Bright Lights, Big Fatigue

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We all go through periods when we don't quite get enough sleep: a new baby, a busy period at work, exams…there are as many different reasons as there are people. 

The best fix is making sleep a priority - set a sleep schedule, establish a bedtime routine, and learn some pre-La-La-Land relaxation techniques. But let’s face it, with today’s lifestyles, it isn’t always possible to prioritize sleep.  So what can you do?

First off, with less sleep, the first thing to go is mental capacity, or cognition. You process information slower, you are less creative, and you may notice mood changes. If you are losing sleep from something that is unavoidable and hopefully short term, there are some things you can do to minimize some of the cognitive deficits. 

Our natural sleep-wake cycle, or circadian rhythm, is at the heart of it. The physiological basis for this lies with two hormones: melatonin and cortisol. Melatonin is the trigger for sleep, cortisol is the trigger to wake up. Our eyes are intimately related to this cycle, and specifically to our exposure to light and darkness. Melatonin is stimulated by exposure to darkness; minimizing your light exposure at night (including TV and cellphones) is a great idea. If you have a hard time turning off your devices at night, a less-than perfect alternative is using some blue light blocking technology; the iPhone has something called "Nightshift" built in that changes the colour of light the screen emits. On my computer I have an app called "f.lux", which does the same thing. 

Falling asleep in the dark is not a foreign concept to a lot of people, but exposure to bright light in the morning often is. Bright light in the morning can help stimulate proper levels of cortisol and improve mental functioning [2]. If you’re a late riser and the sun is up, it can be as simple as going outside or opening your blinds. If you are an early riser, getting some bright artificial light might be enough. You could go as far as purchasing an alarm clock that mimics the sun rising, it wakes you up slowly with light, or light therapy glasses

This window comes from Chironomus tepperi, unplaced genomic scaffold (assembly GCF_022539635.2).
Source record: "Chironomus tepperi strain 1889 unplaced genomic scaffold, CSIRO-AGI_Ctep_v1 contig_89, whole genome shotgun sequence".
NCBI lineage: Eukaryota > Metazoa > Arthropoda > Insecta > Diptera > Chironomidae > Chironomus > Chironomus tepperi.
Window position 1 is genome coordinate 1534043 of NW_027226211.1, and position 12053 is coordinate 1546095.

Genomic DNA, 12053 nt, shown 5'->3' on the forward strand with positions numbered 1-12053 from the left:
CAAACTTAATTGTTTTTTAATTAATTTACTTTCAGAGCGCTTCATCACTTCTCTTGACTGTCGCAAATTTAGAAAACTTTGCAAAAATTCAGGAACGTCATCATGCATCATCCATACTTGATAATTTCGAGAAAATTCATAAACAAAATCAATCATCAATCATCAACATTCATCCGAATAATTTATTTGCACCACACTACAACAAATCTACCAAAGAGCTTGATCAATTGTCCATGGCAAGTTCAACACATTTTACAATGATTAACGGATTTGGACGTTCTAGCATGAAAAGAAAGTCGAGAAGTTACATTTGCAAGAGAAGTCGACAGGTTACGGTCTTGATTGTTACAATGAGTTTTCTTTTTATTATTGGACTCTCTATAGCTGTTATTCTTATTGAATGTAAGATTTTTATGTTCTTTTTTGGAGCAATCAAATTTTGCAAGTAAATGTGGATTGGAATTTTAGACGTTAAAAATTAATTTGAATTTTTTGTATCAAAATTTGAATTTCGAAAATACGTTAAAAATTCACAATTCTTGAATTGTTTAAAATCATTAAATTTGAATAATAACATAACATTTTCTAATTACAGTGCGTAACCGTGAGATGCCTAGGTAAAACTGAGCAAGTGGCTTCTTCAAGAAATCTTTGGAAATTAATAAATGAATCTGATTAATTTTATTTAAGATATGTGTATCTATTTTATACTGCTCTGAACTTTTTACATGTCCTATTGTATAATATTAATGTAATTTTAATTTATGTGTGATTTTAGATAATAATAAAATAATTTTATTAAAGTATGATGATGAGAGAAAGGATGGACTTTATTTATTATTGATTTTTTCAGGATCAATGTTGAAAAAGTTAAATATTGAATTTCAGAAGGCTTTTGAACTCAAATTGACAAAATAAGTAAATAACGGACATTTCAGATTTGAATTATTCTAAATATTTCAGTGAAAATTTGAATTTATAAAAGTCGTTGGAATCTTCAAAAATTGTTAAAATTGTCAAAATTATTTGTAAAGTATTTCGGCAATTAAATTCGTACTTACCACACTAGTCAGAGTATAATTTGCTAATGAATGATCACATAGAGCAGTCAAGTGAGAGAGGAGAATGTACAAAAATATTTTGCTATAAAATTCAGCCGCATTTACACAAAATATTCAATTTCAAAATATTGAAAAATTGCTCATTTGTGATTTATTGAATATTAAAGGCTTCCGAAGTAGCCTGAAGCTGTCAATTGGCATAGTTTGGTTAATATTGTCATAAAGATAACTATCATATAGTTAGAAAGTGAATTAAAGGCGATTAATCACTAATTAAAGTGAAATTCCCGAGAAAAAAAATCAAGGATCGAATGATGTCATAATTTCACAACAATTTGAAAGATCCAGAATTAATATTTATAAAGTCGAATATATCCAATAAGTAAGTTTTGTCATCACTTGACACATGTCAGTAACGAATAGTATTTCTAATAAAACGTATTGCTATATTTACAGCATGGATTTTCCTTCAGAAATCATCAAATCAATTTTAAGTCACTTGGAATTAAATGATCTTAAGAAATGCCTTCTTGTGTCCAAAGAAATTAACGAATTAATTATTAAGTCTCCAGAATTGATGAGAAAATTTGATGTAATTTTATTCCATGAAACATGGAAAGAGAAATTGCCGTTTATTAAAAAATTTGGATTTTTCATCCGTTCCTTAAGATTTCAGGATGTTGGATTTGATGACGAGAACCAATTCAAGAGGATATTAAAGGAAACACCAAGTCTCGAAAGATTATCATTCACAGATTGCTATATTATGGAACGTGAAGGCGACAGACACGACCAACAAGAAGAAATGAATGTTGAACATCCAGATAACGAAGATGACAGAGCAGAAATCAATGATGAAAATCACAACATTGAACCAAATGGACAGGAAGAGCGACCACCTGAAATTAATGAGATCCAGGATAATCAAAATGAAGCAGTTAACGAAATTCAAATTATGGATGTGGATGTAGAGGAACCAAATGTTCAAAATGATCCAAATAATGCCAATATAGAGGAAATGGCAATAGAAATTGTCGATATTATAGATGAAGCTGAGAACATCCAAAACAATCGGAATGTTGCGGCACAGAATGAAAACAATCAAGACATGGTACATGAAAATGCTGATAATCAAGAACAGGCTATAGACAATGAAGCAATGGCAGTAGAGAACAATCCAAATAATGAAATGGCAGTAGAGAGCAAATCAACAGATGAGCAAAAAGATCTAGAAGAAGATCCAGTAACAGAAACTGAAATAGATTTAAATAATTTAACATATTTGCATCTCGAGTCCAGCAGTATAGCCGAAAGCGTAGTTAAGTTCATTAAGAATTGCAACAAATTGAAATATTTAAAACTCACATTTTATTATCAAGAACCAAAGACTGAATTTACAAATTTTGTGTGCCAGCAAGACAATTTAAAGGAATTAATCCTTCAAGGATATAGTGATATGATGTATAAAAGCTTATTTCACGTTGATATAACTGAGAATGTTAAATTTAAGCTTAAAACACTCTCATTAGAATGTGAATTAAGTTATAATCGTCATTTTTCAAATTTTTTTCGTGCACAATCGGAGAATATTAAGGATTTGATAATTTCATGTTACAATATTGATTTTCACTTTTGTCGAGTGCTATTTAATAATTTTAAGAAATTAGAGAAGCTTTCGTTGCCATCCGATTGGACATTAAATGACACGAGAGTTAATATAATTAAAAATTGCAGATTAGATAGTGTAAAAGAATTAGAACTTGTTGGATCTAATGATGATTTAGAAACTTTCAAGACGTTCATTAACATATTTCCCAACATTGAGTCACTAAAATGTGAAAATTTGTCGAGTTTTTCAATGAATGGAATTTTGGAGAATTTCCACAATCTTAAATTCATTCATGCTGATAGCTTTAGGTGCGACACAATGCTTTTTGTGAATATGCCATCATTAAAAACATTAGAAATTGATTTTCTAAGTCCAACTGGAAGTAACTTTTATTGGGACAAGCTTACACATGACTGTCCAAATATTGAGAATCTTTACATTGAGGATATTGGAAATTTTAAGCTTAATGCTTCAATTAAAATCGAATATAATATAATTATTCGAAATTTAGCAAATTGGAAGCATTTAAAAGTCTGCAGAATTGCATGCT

Regardless if you had a poor night sleep or not, many people will still get the dreaded mid-afternoon energy dip. It typically happens after you've eaten lunch and need to get back to work. Bright light can help here too. Before or during that post-lunch dip, getting some bright light exposure (either artificial or natural) can help mitigate that cognitive decline [3]. 

In a nutshell, bright light (blue light) during the day, and dim light (orange light) at night can have a profound impact on your sleep. Try it for a week and let me know how you feel. 

If you have any questions about how you can reach your greatness, don't hesitate to book an appointment, contact me, or stop by the clinic.

Thanks for reading,

Dr. Oake

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